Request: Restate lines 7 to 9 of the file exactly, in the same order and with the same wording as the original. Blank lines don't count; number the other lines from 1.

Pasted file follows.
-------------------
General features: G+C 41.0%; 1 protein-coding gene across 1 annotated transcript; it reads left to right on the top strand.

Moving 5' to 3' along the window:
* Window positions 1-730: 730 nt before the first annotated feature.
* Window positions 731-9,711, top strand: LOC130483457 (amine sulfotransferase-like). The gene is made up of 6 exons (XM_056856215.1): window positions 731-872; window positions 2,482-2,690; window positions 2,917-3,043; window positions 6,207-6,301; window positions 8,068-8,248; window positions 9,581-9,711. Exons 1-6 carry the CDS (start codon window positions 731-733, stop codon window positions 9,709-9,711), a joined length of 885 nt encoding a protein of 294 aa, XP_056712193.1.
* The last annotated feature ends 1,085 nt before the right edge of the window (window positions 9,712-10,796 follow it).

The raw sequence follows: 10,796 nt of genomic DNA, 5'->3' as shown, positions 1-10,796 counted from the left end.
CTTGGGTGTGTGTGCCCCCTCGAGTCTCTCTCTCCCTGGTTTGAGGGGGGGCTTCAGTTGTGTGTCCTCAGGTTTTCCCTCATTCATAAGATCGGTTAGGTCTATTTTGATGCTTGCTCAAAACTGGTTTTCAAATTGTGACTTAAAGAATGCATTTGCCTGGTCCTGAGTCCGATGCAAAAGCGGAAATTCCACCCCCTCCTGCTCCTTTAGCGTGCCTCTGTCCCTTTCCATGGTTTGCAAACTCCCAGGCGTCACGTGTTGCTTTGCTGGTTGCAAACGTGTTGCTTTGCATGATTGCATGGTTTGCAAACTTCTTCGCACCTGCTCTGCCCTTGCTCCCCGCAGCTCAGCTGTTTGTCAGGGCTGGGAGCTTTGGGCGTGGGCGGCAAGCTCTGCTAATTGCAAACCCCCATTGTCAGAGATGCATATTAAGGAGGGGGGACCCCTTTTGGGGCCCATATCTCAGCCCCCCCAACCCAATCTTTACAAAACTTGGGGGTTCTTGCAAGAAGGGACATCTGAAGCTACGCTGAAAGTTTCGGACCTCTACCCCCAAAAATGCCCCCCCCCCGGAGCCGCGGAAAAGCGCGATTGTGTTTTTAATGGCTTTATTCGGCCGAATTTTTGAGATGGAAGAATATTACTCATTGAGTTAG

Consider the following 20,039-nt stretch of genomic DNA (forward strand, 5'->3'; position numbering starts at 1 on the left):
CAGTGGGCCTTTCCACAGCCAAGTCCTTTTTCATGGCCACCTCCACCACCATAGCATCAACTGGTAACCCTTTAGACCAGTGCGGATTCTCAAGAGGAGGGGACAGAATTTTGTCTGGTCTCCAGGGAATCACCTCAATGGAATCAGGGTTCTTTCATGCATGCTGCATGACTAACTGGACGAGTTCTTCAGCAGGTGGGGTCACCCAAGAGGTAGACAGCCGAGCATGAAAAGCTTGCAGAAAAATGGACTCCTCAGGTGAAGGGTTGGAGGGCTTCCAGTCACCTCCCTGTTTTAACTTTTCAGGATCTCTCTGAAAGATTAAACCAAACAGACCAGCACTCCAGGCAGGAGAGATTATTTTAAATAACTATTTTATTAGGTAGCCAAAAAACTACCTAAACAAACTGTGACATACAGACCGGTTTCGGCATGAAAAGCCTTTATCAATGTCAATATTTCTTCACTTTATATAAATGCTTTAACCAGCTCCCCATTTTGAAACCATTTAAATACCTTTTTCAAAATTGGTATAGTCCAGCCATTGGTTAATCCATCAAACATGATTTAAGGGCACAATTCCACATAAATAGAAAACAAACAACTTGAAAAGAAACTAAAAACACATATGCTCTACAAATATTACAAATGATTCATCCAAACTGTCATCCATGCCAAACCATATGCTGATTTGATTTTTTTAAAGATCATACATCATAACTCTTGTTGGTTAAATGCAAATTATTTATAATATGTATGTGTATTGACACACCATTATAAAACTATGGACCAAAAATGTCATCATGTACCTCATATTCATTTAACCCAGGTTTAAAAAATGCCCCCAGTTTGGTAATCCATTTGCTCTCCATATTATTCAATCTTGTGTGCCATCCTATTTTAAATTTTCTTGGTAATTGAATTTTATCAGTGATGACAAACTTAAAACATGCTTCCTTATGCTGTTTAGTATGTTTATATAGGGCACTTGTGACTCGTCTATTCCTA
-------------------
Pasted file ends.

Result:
CTTGGGTGTGTGTGCCCCCTCGAGTCTCTCTCTCCCTGGTTTGAGGGGGGGCTTCAGTTGTGTGTCCTCAGGTTTTCCCTCATTCATAAGATCGGTTAGGTCTATTTTGATGCTTGCTCAAAACTGGTTTTCAAATTGTGACTTAAAGAATGCATTTGCCTGGTCCTGAGTCCGATGCAAAAGCGGAAATTCCACCCCCTCCTGCTCCTTTAGCGTGCCTCTGTCCCTTTCCATGGTTTGCAAACTCCCAGGCGTCACGTGTTGCTTTGCTGGTTGCAAACGTGTTGCTTTGCATGATTGCATGGTTTGCAAACTTCTTCGCACCTGCTCTGCCCTTGCTCCCCGCAGCTCAGCTGTTTGTCAGGGCTGGGAGCTTTGGGCGTGGGCGGCAAGCTCTGCTAATTGCAAACCCCCATTGTCAGAGATGCATATTAAGGAGGGGGGACCCCTTTTGGGGCCCATATCTCAGCCCCCCCAACCCAATCTTTACAAAACTTGGGGGTTCTTGCAAGAAGGGACATCTGAAGCTACGCTGAAAGTTTCGGACCTCTACCCCCAAAAATGCCCCCCCCCCGGAGCCGCGGAAAAGCGCGATTGTGTTTTTAATGGCTTTATTCGGCCGAATTTTTGAGATGGAAGAATATTACTCATTGAGTTAG

Consider the following 20,039-nt stretch of genomic DNA (forward strand, 5'->3'; position numbering starts at 1 on the left):
CAGTGGGCCTTTCCACAGCCAAGTCCTTTTTCATGGCCACCTCCACCACCATAGCATCAACTGGTAACCCTTTAGACCAGTGCGGATTCTCAAGAGGAGGGGACAGAATTTTGTCTGGTCTCCAGGGAATCACCTCAATGGAATCAGGGTTCTTTCATGCATGCTGCATGACTAACTGGACGAGTTCTTCAGCAGGTGGGGTCACCCAAGAGGTAGACAGCCGAGCATGAAAAGCTTGCAGAAAAATGGACTCCTCAGGTGAAGGGTTGGAGGGCTTCCAGTCACCTCCCTGTTTTAACTTTTCAGGATCTCTCTGAAAGATTAAACCAAACAGACCAGCACTCCAGGCAGGAGAGATTATTTTAAATAACTATTTTATTAGGTAGCCAAAAAACTACCTAAACAAACTGTGACATACAGACCGGTTTCGGCATGAAAAGCCTTTATCAATGTCAATATTTCTTCACTTTATATAAATGCTTTAACCAGCTCCCCATTTTGAAACCATTTAAATACCTTTTTCAAAATTGGTATAGTCCAGCCATTGGTTAATCCATCAAACATGATTTAAGGGCACAATTCCACATAAATAGAAAACAAACAACTTGAAAAGAAACTAAAAACACATATGCTCTACAAATATTACAAATGATTCATCCAAACTGTCATCCATGCCAAACCATATGCTGATTTGATTTTTTTAAAGATCATACATCATAACTCTTGTTGGTTAAATGCAAATTATTTATAATATGTATGTGTATTGACACACCATTATAAAACTATGGACCAAAAATGTCATCATGTACCTCATATTCATTTAACCCAGGTTTAAAAAATGCCCCCAGTTTGGTAATCCATTTGCTCTCCATATTATTCAATCTTGTGTGCCATCCTATTTTAAATTTTCTTGGTAATTGAATTTTATCAGTGATGACAAACTTAAAACATGCTTCCTTATGCTGTTTAGTATGTTTATATAGGGCACTTGTGACTCGTCTATTCCTA